To help transform the region into a leading, sustainable digital community and economic bloc, Jay cited Huawei’s commitment as a global ICT enabler and ecosystem partner to support the ASEAN Digital Masterplan 2025 in three key areas, namely ICT connectivity, talent empowerment, and ecosystem incubation.

In terms of ICT connectivity, Huawei has been partnering with operators to enhance network quality and coverage, especially in rural areas. Huawei’s RuralStar Program, for instance, has already benefitted over 60 countries including Thailand and Indonesia.

Adding to the challenges faced by the digital underclass in the region, Dr. Alvin Ang, professor of Economics Ateneo de Manila University cited urgency in raising digital literacy and skills as countries grow their digital footprint. “We must lay the basic foundation for our people to acquire the necessary knowledge and skills to move forward in a digitalized world,” said Dr. Ang. “Countries have in place road maps to chart digitalization, but the impacts of technological progress must be felt at the ground. Now, we are tasked to implement what we have planned.”

Recognizing the lack of digital literacy as a top barrier for digital inclusion, Jay shared Huawei’s on-going collaborations with governments and learning institutions to upskill workers and groom ICT talents in the Asia Pacific. “In the next five years, Huawei will train another 400,000 digital talents to close the digital skills divide,” he said.

Djauhari also took the opportunity to affirm Huawei’s effort in “upskilling employees in various SMEs across 50 different sectors, as well as establishing ASEAN Academy to engage some outstanding universities in Indonesia, benefitting engineers and students”.

Optimistic about the growth potential that digitalization brings, Dr. Vo Tri Thamh, director for the Institute for Brand Strategy and Competition said, “Vietnam is now at the turning point for development towards higher productivity and innovation. We want to tap on the fourth industrial revolution to digitally transform and seek the golden opportunity for Vietnam to catch up with other ASEAN countries.”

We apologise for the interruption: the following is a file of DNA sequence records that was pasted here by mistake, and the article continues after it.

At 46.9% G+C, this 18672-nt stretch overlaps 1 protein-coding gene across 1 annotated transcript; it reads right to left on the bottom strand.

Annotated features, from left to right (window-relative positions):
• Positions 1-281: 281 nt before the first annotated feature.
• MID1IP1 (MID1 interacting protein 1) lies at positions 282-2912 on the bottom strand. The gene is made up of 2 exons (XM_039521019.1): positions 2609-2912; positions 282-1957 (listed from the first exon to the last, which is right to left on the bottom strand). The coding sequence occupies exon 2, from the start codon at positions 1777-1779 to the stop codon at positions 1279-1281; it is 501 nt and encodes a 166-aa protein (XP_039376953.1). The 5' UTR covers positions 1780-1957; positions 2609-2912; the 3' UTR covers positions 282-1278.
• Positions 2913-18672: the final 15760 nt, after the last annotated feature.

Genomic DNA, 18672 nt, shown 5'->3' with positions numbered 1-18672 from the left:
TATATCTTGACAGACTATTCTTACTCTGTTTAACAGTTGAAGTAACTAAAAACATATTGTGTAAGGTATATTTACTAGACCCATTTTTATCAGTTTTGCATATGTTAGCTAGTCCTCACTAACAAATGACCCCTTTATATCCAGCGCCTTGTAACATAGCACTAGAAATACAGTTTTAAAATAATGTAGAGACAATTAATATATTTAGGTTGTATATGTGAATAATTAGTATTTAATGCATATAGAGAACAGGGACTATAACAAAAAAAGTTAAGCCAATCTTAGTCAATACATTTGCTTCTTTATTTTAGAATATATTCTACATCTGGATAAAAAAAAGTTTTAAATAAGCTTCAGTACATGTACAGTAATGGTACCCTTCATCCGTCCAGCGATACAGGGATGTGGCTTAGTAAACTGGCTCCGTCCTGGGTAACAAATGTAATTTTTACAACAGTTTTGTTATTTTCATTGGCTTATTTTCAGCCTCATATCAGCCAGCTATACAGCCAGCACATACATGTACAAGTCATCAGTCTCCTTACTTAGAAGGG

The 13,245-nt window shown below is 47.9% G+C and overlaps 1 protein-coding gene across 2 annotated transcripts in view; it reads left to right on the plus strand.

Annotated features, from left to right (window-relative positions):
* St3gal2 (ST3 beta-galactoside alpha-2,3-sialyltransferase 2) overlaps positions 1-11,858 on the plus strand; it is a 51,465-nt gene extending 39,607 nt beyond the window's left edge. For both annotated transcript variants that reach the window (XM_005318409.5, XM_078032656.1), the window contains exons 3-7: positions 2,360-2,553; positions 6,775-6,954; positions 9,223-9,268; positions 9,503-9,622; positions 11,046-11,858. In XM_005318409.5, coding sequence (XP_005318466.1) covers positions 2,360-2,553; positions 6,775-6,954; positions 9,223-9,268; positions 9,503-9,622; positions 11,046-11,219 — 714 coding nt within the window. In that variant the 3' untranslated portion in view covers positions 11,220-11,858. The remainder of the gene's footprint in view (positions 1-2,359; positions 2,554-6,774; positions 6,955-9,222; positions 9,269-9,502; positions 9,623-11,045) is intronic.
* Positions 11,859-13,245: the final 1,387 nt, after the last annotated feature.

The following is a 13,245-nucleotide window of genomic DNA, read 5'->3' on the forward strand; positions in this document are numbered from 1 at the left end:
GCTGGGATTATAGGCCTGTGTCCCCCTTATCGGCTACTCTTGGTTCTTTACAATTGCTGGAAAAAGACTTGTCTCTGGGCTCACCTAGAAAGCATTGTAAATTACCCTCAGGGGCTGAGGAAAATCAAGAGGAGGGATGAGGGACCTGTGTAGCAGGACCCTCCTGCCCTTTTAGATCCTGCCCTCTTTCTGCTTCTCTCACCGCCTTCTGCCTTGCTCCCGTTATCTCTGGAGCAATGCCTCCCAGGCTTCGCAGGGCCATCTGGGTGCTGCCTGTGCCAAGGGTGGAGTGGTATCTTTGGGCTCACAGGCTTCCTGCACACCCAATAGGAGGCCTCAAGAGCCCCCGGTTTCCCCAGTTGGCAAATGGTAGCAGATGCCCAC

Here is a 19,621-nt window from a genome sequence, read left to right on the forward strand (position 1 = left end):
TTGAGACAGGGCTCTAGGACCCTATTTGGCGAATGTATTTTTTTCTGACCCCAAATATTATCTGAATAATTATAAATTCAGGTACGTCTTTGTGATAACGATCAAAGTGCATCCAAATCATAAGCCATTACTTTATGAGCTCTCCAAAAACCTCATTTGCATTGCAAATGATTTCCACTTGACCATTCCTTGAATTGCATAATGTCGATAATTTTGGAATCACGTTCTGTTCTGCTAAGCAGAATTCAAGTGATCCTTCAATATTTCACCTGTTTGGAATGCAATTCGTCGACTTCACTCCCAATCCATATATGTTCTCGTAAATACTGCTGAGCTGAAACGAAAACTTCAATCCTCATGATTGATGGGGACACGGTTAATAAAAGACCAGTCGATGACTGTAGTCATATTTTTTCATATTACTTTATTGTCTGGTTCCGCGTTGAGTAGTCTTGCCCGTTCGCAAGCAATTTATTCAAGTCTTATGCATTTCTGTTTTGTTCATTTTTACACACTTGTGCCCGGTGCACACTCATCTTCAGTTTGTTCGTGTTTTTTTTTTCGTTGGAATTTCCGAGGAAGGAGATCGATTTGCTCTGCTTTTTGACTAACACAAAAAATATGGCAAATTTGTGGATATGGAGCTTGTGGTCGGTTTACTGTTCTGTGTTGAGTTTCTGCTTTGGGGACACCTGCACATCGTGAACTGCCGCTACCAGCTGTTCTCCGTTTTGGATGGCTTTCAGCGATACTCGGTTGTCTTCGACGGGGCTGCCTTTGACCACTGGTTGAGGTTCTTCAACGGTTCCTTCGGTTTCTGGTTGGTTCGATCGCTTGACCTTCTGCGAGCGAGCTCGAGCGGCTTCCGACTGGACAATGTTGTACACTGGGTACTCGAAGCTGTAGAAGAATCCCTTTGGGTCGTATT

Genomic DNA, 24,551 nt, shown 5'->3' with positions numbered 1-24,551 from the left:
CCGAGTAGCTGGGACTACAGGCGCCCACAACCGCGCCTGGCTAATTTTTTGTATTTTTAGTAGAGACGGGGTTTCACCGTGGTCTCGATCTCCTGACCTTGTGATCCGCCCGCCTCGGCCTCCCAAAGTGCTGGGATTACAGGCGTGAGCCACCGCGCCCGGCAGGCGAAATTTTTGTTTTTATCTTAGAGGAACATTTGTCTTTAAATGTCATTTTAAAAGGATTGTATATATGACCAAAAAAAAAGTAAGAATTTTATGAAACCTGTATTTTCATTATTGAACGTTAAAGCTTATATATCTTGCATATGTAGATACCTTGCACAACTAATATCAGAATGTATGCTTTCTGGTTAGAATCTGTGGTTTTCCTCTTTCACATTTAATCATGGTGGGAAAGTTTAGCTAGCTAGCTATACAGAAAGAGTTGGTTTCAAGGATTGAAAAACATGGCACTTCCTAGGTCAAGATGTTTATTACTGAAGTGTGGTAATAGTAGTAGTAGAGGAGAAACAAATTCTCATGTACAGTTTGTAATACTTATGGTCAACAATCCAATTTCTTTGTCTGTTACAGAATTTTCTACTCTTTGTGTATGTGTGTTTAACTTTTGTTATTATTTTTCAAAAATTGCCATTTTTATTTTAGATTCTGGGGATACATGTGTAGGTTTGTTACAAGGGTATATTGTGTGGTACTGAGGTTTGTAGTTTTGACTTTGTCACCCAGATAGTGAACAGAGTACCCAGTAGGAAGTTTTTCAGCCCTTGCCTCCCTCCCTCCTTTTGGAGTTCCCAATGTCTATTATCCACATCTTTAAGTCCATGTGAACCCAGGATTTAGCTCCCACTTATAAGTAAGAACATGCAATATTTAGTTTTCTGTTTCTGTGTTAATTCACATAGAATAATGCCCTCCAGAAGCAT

On the same note, Dr. Le said, “With about 360 million internet users in ASEAN, and most of them possessing more than one mobile phone, computer or laptop, we essentially have the fundamentals of a scalable digital economy. We want to transform the ASEAN economy into a single digital economy and powerhouse where businesses or unicorns can maximize the benefit of an integrated ASEAN digital economy.”

Acknowledging that SMEs are key drivers of the region’s digital economy, Huawei has been tapping on industrial opportunities and innovative synergies in the Asia Pacific to hone start-ups into scale-ups. Through the Huawei Spark accelerator program, Huawei has been providing upgraded ICT advisory and end-to-end support to incubate and accelerate start-ups in the Asia Pacific. Huawei has also been increasing investments in harnessing green technology, leveraging clean power generation, electric transportation, and smart energy storage.

Throughout the discussion, it is clear that the region is digitally, socially, and economically motivated to create an integrated and sustainable digital future. Operators, vendors, governments, and industries need to join hands to make this shared vision a reality. As Jay summed up, “It takes time and effort but if we move a step forward today, we will get there tomorrow.”